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September 2, 2007

Fascinating juve clemency development in Colorado

A helpful reader sent me this link to a recent press release from the office of Colorado Governor Bill Ritter announcing that "he has established a seven-member Juvenile Clemency Advisory Board to review clemency and commutation requests by juveniles who were tried as adults and sentenced to state prison."  Gov. Ritter issued Executive Order B-009-07 to create the Juvenile Clemency Board, and here are snippets from its statement of purpose and mandate:

The purpose of the Board is to make advisory recommendations of executive clemency to the Governor, specifically for persons who were juveniles tried as adults and are serving sentences(s).  This Board shall advise the Governor on the screening of applications for juveniles offenders, tried as adults, requesting or petitioning for a commutation of sentence....

The Juvenile Clemency Board may make favorable recommendations for clemency to serve the interests of justice as determined by the Juvenile Clemency Board and make favorable recommendations for commutation of sentence to:

i. Recognize exemplary rehabilitation and institutional behavior;

ii. Aid offenders suffering from catastrophic or terminal medical, mental or physical conditions as determined by the Juvenile Clemency Board;

iii. Reward acts of heroism by inmates who prevent risk or injury to staff, citizens, or other inmates;

iv. Address sentencing disparities and correct inequities within the Colorado criminal justice system.

September 2, 2007 at 03:07 PM | Permalink


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I still dont understand how can it be constitutional to tried Minors as adults, when they are denied all constitutional rights and priviledges that comes with being an adult.

Posted by: EJ | Sep 2, 2007 8:01:02 PM

One more thing, The sumpreme court ruled that minors could not be sentenced to death, therefore they are too young to receive an adult punishment.

Posted by: EJ | Sep 2, 2007 8:02:12 PM

This is a step in the right direction but it does not go far enough in my opinion. There does not appear to be any mechanism for independent oversight in my state (Iowa) of juvenile detention.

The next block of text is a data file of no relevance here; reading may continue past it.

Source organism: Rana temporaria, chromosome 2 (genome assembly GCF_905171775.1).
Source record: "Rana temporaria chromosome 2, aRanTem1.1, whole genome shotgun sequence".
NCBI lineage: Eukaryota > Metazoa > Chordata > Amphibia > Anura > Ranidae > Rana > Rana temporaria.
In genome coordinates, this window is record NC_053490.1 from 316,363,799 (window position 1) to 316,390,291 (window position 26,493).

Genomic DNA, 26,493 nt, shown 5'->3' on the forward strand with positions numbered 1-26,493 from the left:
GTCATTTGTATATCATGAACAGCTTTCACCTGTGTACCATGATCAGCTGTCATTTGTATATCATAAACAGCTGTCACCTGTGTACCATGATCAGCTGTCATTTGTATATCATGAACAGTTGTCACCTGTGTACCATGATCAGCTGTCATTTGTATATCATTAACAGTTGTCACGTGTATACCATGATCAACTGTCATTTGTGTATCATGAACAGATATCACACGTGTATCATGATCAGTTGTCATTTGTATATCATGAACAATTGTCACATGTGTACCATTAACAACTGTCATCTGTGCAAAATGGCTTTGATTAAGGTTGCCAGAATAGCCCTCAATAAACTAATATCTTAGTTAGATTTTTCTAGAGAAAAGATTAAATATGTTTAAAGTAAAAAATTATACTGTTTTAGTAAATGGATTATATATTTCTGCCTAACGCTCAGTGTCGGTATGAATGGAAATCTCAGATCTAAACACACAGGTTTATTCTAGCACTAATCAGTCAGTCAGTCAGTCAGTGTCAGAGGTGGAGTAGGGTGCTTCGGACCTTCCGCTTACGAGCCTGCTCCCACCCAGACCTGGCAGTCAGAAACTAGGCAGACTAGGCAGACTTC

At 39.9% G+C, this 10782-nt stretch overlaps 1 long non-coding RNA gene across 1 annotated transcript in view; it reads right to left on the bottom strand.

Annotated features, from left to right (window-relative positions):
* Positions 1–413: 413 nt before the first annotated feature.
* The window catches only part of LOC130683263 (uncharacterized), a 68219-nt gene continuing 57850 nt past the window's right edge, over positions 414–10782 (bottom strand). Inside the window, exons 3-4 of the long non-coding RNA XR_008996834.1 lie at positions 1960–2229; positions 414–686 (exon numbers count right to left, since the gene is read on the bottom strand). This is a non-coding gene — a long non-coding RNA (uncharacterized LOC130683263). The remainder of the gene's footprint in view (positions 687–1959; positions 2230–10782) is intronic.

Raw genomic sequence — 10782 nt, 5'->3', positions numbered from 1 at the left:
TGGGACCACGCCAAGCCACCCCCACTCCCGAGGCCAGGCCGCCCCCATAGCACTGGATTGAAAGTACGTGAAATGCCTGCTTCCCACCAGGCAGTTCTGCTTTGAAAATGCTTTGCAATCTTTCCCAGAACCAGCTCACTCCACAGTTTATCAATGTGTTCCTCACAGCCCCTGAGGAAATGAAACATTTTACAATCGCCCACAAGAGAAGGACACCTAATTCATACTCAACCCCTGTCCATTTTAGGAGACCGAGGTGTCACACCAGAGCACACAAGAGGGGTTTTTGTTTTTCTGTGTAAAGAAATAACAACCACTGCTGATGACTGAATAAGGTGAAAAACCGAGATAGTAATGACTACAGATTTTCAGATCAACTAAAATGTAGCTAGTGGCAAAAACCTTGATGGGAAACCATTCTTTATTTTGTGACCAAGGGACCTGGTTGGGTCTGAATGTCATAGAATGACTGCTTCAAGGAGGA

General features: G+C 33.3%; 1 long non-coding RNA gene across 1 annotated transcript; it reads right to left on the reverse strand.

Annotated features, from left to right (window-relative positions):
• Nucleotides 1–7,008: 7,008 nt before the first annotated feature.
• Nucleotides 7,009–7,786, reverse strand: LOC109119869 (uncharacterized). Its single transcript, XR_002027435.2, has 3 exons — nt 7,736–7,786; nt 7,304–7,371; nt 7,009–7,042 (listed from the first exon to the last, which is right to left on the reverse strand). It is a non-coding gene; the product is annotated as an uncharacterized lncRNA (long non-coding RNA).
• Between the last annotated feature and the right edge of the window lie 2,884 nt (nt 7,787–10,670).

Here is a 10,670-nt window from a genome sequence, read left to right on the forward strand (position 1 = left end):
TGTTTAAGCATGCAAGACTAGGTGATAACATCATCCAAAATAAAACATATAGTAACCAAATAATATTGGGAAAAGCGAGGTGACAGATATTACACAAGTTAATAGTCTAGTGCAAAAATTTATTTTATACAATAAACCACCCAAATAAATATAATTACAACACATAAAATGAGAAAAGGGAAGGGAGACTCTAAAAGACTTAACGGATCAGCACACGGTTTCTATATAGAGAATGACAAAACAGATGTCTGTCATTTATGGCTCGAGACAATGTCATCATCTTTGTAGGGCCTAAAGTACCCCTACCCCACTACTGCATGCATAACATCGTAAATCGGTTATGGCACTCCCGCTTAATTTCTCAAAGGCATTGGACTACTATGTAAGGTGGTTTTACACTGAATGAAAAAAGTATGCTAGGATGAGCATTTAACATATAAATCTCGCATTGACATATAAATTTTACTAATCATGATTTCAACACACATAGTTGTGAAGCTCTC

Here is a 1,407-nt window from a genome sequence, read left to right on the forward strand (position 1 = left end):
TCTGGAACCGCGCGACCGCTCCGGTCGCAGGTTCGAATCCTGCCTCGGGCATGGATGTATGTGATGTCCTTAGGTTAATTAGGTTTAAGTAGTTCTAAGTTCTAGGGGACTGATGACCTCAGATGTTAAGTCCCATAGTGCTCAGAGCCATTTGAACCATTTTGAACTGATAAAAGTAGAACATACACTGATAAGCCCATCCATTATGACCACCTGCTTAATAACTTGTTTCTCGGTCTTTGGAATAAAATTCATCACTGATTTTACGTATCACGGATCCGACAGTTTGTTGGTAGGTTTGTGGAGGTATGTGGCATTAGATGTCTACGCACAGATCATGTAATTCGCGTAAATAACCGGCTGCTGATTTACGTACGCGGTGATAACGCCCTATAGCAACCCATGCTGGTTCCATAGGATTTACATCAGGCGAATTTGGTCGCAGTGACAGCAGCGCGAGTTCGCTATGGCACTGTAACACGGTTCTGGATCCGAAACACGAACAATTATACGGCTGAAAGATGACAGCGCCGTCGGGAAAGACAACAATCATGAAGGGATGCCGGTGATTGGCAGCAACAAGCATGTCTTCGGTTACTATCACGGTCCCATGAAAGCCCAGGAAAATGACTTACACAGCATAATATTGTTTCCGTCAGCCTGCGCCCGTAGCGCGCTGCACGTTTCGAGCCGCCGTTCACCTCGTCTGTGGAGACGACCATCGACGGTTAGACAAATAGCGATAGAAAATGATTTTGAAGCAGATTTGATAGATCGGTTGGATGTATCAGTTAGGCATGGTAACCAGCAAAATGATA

On the other hand the adult jail is inspected by the state jail inspector and the inspectors report is provided to the press and is reviewed at a meeting of the County Board of Supervisors. The County Attorney also has the grand jury visit the jail and their report is treated the same way as the state jail inspectors report.

The only information that is made public for juvenile detention is the budget. If the state makes an inspection the results of the inspection are not made public and it does not appear that the grand jury visits the juvenile detention facility. The experience with juvenile detention in Texas should be a wake up call for the entire country.

In our county juveniles who are waived to adult court are held in a jail in another county that is authorized to hold juveniles. That jail is inspected but we do not get a copy of the inspectors report.

One of the problems is that there appears to be general agreement that only juveniles who are "out-of-control" should be placed in a juvenile detention facility. But there is no general agreement of what "out-of-control" means. It used to be that the typical juvenile detainee was a 16 year old charged with a felony now we have 16 year olds charged with misdemeanors and felonies. If that we a well known fact I think a lot of people would start asking questions about why some of these kids are incarcerated.

What I would like to see at the very minimum is a board of visitors who visit juvenile detention facilities at least once a year and make a verbal and written report to the Board of Supervisors of their findings.

Posted by: JSN | Sep 2, 2007 10:31:25 PM

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